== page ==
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The Federal Digital Strategy: Innovating and Architecting for the Future

Last week, Federal CIO, Steven VanRoekel, and Federal CTO, Todd Park, announced that OMB had finally released the new federal digital strategy, entitled "Digital Government: Building a 21st Century Platform to Better Serve the American People." The strategy is a game-changer and fundamentally is about collaborating and architecting so that moving into the age of mobility is “done right.”
Earlier this year, VanRoekel announced that a coalition of agency executives (the cross-governmental Mobility Strategy and Web Reform Task Forces) were working on a new mobile strategy that would be released in mid-March. Most were looking for it to provide guidance on mobility for federal employees, especially guidance on BYOD. However, the strategy morphed into a broader and more important digital strategy that embraces the Internet and mobility—the way people increasingly communicate, work and live today—as a primary means for the federal government to receive information and more quickly delivering services to citizens at lower costs. The emphasis is on multi-modal delivery of information or making government information and services accessible to citizens anywhere, anytime, on any device.”   Doing so at lower cost is critical to the strategy as well, which emphasizes “innovating more with less” and sets the stage for innovators in the federal government and private sector to work together to propel the federal government forward and “leverage government data to improve the quality of services to the American people.”
 
The strategy recognizes the accomplishments of leading-edge agencies, but points out that innovation can create the same types of silos, or out-of-control growth (such as the proliferation of domain names and rouge websites) they have wrestled with in the past. Instead the strategy emphasizes coordination; “to keep up with the pace of change in technology, we need to securely architect our systems for interoperability and openness from conception. We need to have common standards and more rapidly share the lessons learned by early adopters.”
 
Information-Centric:
 
The strategy puts forth a conceptual architectural model for separating information creation (the information layer) from information presentation (the presentation layer). The idea is to create content once for reuse and presentation in a multitude of ways. The focus shifts to data availability and veracity and interoperability. This involves creating and tagging discrete pieces of data and opening up systems with web APIs so that the data can be securely shared, through a shared platform, mashed-up, and presented as content to end-users. This approach also supports open standards and device-agnostic security and privacy controls at the data level, so that agencies can concentrate on securing the data and not the device.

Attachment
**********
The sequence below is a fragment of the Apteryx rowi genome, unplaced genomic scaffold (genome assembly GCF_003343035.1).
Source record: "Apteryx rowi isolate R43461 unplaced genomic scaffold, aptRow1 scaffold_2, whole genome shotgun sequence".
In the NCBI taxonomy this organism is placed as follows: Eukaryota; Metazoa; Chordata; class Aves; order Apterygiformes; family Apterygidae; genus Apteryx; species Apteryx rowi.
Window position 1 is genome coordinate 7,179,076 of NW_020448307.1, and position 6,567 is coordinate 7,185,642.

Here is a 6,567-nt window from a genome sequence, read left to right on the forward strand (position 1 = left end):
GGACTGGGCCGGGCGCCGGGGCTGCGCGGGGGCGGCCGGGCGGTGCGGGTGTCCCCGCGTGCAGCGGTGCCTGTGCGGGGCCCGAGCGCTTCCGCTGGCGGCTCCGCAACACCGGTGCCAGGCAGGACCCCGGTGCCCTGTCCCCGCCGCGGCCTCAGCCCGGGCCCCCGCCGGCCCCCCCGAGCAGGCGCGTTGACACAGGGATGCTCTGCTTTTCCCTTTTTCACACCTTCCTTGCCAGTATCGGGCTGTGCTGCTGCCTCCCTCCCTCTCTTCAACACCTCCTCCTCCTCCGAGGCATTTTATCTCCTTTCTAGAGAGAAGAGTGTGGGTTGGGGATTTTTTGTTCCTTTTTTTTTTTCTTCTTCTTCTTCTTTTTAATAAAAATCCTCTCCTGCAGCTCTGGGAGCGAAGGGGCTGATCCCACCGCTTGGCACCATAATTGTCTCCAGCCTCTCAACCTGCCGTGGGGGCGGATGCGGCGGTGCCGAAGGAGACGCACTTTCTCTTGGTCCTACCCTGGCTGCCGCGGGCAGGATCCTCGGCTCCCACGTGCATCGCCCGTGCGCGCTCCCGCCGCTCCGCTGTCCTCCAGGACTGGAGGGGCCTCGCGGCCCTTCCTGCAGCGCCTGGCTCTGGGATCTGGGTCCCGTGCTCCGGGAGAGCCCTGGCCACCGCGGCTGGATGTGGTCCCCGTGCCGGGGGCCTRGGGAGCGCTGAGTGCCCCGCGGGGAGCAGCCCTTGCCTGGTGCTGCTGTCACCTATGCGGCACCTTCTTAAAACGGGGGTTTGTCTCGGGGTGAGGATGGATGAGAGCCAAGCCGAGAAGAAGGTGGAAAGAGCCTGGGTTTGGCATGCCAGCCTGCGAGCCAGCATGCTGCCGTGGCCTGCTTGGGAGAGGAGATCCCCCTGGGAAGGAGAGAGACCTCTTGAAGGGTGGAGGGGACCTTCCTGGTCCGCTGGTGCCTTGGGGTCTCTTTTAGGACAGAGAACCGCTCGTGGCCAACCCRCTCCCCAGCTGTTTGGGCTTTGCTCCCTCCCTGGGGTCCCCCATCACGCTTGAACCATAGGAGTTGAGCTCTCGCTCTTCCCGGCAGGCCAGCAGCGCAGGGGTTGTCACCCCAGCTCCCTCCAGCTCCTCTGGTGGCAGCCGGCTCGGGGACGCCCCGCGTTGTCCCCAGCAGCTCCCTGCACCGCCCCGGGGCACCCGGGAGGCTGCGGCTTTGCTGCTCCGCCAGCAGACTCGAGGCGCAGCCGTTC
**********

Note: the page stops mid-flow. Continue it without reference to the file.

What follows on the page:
Shared Platform:
 
With a shared platform agencies can reduce costs through shared or streamlined development, using consistent standards in the creation and delivery information while ensuing security and privacy of data. The approach should be “customer-centric” taking an outside-in viewpoint of ease of use as a customer accessing federal sites and data.  A shared platform will enable agencies to speed adoption of new technologies, while also lowering costs and reducing duplication. GSA will establish a Digital Services Innovation Center to work with agencies on shared solutions and training to sup­port infrastructure and content needs that will focus on three initial strategy implementation actions:
  • Identify shared and open content management system (CMS) solutions and support implementation, through things like code sharing and modular development.
  • Help agencies develop web APIs by providing expert resources to enable developers, entrepreneurs, and other end users take advantage of government data and content.
  • Launch a shared mobile application devel­opment program, with the Federal CIO Council, that will help agencies develop secure, device-agnostic mobile appli­cations.
Also to support a shared platform, a Digital Services Advisory Group made up from members from the CIO Council will also be formed that will:
  • Help prioritize shared services needs for the Digital Services Innovation Center and work with them to determine the best shared solutions that leverage existing agency work and commercial options to the extent practical.
  • Foster the sharing of existing policies and best practices using online platforms and communities of practice to provide more struc­ture to existing ad-hoc collaboration efforts. For example, the Advisory Group will work with the Federal CIO Council to develop government-wide BYOD guidance.
  • Identify and recommend changes to help close gaps in policy and standards. For instance, revising policies governing identity and credential management for a mobile world or revising telework rules.
This approach is fundamentally different from the approach that most federal agencies have now as they piece together silos of information or applications as best they can and force their customer citizens to navigate the patchwork to deal with them. This should open many opportunities for vendors, initially in the area of consulting and planning but followed rapidly by actual implementations. Watch for agencies to move quickly as Obama also issued a directive for agencies to open data in two systems within one year. 

 

 

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